4. Read our cheat sheet:
    • Asphalt Roofs – 13 to 17 years in the Midwest (due to harsh elements)
    • Aluminum siding – 50 years
    • Vinyl siding – 25 to 30 years
    • Aluminum windows – 15 to 20 years
    • Vinyl windows – 20 to 40 years
    • Carpet – 3 to 5 years (once fibers are worn & frayed)
    • Exterior doors – 20 years
    • Wood flooring – up 75 years
    • Linoleum flooring – 25 years
    • Garage doors – 15 to 20 years
    • Furnaces – could be 15 to 25 years
    • Water heaters –  10 to 20 years
    • In-ground pool liner – 7 years
    • Skylights – 15- 20 years
    • Contact your local neighborhood contractor for insight. If your curious about the current pricing for a specific product contact the local guy or Total Roofing & Construction ;). A lot of contractor’s provide Free estimates and more times than known will give you advice that maybe worth more. We advise doing this long before you actually need the work completed (6 to 18 months ahead of schedule). This allows you to budget for such a project and not be burden with burning your emergency fund or adding more debt.
  5. Homeowner Insurance Policy knowledge
    • We always recommend reviewing your newly acquired homeowner policy after you make your purchase. This policy is what will protect you from serious issues and your solution to those out-of-blue emergency situations. Important items to understand is your deductible, covered perils (hail, wind, etc.), and claims process.

Third Thing: If you did your research, don’t panic.

If you have completed the recommended tips mentioned above or currently purchasing your fifth home, then don’t panic when disaster strikes. Generally whenever you have sudden damage it’s commonly storm or weather related (covered by your homeowner insurance policy) – contact a company seasoned in restoration work (TRC).

When speaking of interior damage that didn’t arise from exterior damage – water heater, sump pump, furnace, and etc. these are preventable with seasonal maintenance and a planned schedule on replacing such items. If you over spend and don’t budget for yearly renovation then yes, you may be in pickle.

 

Conclusion:

I can attest that all contractor’s will offer you assistance regardless if your a homeowner of 5 months to 50 years. However, we believe these steps can save you ENORMOUSLY before you’re closing on a property or when that  disaster strikes. For instances, the Hurricane Harvey is a sad and frightening situation for many reasons (safety, families affected, shelter, & etc.). However, a question we ask is did all those homeowners have flood insurance or covered peril to protect their damaged homes? A lot of us never consider scenarios such as the Hurricane Harvey, but its better to be safe than sorry.

Hurricane Harvey

If you have any questions please message me at pctotalroofinc@gmail.com

New tech slowly disrupting the construction industry.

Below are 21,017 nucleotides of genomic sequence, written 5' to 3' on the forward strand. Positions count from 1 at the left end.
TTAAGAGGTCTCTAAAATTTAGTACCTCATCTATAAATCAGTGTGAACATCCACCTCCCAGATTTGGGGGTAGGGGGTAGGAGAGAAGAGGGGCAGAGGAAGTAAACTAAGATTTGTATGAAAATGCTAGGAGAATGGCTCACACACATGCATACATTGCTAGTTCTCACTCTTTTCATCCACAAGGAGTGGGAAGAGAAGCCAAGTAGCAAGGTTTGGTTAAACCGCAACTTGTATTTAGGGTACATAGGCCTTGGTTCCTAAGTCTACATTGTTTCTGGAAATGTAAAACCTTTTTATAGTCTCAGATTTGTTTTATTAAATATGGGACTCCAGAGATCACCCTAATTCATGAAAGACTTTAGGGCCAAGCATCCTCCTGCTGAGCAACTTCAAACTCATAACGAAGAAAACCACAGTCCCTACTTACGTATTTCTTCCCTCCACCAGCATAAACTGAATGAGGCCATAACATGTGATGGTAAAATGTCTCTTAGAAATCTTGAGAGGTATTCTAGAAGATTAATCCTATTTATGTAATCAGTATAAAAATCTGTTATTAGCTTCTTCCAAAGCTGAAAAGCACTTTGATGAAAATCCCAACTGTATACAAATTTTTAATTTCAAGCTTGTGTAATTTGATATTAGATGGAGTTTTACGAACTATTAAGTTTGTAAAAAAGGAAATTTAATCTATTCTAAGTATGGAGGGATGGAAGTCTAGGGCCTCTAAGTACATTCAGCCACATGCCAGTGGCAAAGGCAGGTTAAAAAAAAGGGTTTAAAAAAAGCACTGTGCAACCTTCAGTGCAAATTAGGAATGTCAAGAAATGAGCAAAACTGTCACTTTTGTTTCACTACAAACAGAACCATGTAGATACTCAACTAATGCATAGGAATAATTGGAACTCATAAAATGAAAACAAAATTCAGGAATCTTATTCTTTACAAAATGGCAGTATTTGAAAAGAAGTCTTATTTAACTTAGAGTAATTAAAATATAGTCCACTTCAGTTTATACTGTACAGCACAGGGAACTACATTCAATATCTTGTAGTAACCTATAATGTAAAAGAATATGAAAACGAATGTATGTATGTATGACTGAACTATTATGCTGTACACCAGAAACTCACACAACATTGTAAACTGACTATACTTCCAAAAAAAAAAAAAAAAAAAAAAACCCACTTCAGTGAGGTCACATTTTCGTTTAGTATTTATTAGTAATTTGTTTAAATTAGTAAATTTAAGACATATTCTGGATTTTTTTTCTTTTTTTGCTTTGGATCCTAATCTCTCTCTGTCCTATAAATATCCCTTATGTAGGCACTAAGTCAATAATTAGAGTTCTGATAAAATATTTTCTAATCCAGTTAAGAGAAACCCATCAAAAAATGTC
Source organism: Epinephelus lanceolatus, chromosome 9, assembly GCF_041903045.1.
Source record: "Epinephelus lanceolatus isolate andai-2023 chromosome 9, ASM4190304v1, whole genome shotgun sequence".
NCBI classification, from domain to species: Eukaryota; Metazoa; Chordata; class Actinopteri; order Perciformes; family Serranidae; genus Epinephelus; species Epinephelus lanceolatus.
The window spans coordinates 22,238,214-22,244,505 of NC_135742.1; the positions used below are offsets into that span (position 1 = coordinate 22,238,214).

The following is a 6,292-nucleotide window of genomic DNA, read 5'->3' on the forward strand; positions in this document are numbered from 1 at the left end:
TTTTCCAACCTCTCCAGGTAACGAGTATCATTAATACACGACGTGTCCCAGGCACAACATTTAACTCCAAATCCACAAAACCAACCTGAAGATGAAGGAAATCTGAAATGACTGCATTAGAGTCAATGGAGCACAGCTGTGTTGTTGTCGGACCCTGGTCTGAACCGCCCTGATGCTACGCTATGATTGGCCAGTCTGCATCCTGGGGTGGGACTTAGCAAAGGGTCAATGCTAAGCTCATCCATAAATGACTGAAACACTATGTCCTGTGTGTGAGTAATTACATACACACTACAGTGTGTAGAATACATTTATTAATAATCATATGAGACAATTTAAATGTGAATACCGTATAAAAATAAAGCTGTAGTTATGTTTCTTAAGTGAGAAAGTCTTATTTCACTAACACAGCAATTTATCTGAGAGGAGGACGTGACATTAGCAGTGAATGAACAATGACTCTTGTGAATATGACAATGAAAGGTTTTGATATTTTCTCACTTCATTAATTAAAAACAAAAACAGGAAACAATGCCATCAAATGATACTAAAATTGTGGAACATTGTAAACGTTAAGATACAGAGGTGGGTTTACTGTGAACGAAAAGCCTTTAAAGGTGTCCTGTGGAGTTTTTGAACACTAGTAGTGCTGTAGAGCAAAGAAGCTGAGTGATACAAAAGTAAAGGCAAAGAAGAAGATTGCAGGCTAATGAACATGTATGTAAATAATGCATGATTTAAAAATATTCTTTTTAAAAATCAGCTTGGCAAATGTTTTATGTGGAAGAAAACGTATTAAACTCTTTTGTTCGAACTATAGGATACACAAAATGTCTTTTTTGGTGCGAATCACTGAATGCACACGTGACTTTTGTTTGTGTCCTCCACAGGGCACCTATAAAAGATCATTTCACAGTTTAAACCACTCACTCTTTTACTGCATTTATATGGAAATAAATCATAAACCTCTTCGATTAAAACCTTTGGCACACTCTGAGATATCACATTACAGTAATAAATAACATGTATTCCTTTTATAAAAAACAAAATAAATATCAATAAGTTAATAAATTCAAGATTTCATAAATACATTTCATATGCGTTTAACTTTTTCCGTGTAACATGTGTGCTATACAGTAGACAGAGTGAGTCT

This is footage taken from our companies latest investment “drone’s.”

Six year’s ago this same footage would have required our company to rent a man-box ($1,000+), a charged camera,  1-gigabyte memory chip, and have at least 2-3 worker’s to be involved in the situation (per OSHA-safety) to get similar footage. Oh, also the weather must be ideal because no one’s volunteering themselves in a 90-foot boom with windy & rainy conditions.

Fast forward 6 year’s later, our company still need’s to charge the camera, have an appropriate memory card, and follow general safety for footage. However, I can assure you there were no 2-3 people involved. In addition, the drone footage was controlled while the operator was in his car (it was raining, yep a millennial pre-madonna).

As someone currently involved witnessing the tide of events, it’s very exciting to see the growing innovation and tools to maximize overall job efficiency. Do I believe all these tech tools are necessary? Absolutely not, because until the robots are laying shingles, installing rolls of underlayment, chasing squirrels out of attic’s, or removing Barbie doll’s out gutter’s, much of roofing specifically requires the human touch. However, in my short life, I’ve learned to never challenge nor bet against the advancement of technology.

Meet “TOTE”  this was our companies first drone (circa 2011)

Old Drone.jpg

“TOTE” was very difficult to control while in the air and if the conditions were less than ideal, get the credit card out and get ready to purchase new propellers! Sadly “TOTE” was sent to the company yard after a bunch of failed attempts & user error. Speed up to 2017, where today’s drone’s self-calibrate, have camera’s built into them (We used plastic snap cords to attach a camera on “TOTE”) and provide current real-time data (height, wind, coordinates). In a mere five years, the overall advancement in this aviation sector has been tremendous for in-flight use & overall cost. Nevertheless, to all our competitor’s and partner’s in the construction industry, these products are much more reliable, can instantly create value for you, and be a hit at your next 4th of July party.

Gone are the days of spending ton’s of cheddar on helicopter aerial photos, lacking project foresight (google earth), and many other project redundancies. We understand the restraint the old construction brass has with implementing/purchasing new technology, which they should do because it’s their MONEY & COMPANIES! It’s up to the current generation to demonstrate how this new technology “CAN” create value, but more importantly “WILL” create value in today’s economy, but more importantly within their specific company.  Sometimes it’s not worth being the first to market with certain technology hence “TOTE”, but you’ll never know the potential if you’re apprehensive and alway’s skeptical.

 

Quote of the day

“It took me seventeen years to get 3,000 hits in baseball. I did it in one afternoon on the golf course.”     – Hank Aaron

 

 

 

Walle.jpg

 

Our Version of Wall E  & EVE

Phantom                                      “TOTE”